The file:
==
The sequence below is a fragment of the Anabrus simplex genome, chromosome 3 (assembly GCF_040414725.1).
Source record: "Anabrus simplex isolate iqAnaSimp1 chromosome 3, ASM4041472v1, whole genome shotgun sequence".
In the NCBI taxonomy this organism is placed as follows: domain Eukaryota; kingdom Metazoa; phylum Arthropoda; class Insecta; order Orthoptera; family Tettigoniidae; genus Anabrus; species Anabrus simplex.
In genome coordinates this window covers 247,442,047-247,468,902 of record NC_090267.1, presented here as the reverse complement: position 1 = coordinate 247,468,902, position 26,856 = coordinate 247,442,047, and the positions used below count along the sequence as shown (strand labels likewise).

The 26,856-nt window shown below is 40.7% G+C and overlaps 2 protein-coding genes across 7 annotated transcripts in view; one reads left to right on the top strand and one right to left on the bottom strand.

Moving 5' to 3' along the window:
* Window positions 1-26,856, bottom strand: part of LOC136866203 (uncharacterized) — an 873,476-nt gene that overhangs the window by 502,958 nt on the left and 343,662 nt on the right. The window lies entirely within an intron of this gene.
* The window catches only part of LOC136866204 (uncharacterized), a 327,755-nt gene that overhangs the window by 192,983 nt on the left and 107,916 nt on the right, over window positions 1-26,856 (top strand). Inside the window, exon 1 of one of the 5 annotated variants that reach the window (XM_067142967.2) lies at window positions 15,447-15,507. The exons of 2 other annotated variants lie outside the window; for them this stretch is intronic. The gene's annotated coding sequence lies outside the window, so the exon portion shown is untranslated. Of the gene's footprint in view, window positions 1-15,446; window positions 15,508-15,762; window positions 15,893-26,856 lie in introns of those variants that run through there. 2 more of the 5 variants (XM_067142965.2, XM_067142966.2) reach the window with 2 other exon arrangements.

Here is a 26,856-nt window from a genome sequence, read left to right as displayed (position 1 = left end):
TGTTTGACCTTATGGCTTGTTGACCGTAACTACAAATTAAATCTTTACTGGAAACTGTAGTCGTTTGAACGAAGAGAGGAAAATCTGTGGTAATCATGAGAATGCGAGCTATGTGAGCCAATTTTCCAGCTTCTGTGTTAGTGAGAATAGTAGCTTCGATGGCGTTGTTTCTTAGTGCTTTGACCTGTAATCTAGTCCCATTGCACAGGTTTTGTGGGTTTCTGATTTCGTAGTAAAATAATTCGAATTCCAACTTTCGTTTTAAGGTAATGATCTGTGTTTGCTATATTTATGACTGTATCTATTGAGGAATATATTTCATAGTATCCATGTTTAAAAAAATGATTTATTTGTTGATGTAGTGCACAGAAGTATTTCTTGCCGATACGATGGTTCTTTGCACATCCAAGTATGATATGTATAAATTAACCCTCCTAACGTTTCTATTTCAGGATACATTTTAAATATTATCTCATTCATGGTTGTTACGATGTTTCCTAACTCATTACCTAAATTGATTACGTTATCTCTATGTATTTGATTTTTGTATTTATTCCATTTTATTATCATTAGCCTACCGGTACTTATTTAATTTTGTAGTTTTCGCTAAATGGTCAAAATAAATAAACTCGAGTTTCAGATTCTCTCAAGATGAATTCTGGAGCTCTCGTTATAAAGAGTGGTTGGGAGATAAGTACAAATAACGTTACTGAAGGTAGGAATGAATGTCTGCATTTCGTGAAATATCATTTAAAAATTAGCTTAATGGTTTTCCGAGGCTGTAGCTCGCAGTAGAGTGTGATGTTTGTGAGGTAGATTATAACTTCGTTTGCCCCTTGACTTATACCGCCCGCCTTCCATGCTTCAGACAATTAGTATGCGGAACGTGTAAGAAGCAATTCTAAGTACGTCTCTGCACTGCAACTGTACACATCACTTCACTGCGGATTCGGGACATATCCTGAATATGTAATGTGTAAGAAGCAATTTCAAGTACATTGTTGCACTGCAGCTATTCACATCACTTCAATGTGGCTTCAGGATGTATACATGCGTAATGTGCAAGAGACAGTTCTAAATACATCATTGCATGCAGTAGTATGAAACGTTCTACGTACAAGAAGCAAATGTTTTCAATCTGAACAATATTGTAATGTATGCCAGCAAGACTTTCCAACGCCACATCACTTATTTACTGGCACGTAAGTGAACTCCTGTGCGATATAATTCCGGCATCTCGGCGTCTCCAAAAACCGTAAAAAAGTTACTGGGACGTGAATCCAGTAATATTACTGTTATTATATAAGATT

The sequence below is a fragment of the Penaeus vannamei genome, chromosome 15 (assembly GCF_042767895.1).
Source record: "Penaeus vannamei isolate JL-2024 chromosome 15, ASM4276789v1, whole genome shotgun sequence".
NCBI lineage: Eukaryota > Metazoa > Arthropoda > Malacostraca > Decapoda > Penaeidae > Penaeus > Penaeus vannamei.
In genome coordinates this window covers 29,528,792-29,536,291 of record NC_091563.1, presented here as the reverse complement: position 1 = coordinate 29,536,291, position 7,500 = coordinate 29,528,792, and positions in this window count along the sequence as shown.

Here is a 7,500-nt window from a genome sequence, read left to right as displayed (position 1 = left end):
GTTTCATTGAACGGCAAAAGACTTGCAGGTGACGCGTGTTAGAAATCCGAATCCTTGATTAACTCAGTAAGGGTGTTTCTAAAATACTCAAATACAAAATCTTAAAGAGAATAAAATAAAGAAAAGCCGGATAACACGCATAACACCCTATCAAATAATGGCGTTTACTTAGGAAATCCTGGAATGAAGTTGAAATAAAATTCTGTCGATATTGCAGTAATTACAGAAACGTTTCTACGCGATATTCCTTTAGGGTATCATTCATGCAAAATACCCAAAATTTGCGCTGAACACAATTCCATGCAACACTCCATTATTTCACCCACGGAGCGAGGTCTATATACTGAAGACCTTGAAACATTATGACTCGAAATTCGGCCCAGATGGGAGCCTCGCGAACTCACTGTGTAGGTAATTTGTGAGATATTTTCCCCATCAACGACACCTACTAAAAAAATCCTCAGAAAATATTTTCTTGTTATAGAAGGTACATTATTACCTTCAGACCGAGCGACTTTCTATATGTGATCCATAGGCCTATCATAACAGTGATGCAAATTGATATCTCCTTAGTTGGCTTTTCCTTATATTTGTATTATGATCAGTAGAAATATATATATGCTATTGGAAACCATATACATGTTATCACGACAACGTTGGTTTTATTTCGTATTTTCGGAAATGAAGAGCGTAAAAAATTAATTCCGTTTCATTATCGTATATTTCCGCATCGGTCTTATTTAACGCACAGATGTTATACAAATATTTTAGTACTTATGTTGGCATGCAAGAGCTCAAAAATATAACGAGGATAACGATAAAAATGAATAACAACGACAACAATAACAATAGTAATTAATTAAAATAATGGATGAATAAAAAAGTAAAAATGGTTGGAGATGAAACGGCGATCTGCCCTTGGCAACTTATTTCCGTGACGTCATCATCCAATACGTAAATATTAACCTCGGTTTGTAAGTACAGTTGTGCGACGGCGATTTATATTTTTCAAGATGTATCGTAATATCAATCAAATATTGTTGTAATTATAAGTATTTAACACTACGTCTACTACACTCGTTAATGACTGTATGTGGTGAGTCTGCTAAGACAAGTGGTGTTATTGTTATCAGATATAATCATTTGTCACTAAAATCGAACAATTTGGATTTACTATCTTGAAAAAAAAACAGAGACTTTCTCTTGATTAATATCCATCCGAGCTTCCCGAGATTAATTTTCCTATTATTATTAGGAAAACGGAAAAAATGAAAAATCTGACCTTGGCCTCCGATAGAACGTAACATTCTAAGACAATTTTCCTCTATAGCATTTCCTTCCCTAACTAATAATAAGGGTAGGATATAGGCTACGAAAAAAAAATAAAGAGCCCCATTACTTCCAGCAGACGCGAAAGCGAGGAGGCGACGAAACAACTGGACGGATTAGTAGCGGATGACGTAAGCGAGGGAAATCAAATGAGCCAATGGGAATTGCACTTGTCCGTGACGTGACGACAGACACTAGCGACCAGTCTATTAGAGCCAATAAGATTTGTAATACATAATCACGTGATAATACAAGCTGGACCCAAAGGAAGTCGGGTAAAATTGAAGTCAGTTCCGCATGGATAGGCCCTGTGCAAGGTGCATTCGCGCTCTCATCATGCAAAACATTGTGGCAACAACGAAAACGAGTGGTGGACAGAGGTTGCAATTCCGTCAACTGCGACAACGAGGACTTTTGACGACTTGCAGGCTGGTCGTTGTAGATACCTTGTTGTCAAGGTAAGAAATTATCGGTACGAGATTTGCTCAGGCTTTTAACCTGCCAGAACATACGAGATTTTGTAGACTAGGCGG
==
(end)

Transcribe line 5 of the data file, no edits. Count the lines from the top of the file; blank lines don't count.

The 26,856-nt window shown below is 40.7% G+C and overlaps 2 protein-coding genes across 7 annotated transcripts in view; one reads left to right on the top strand and one right to left on the bottom strand.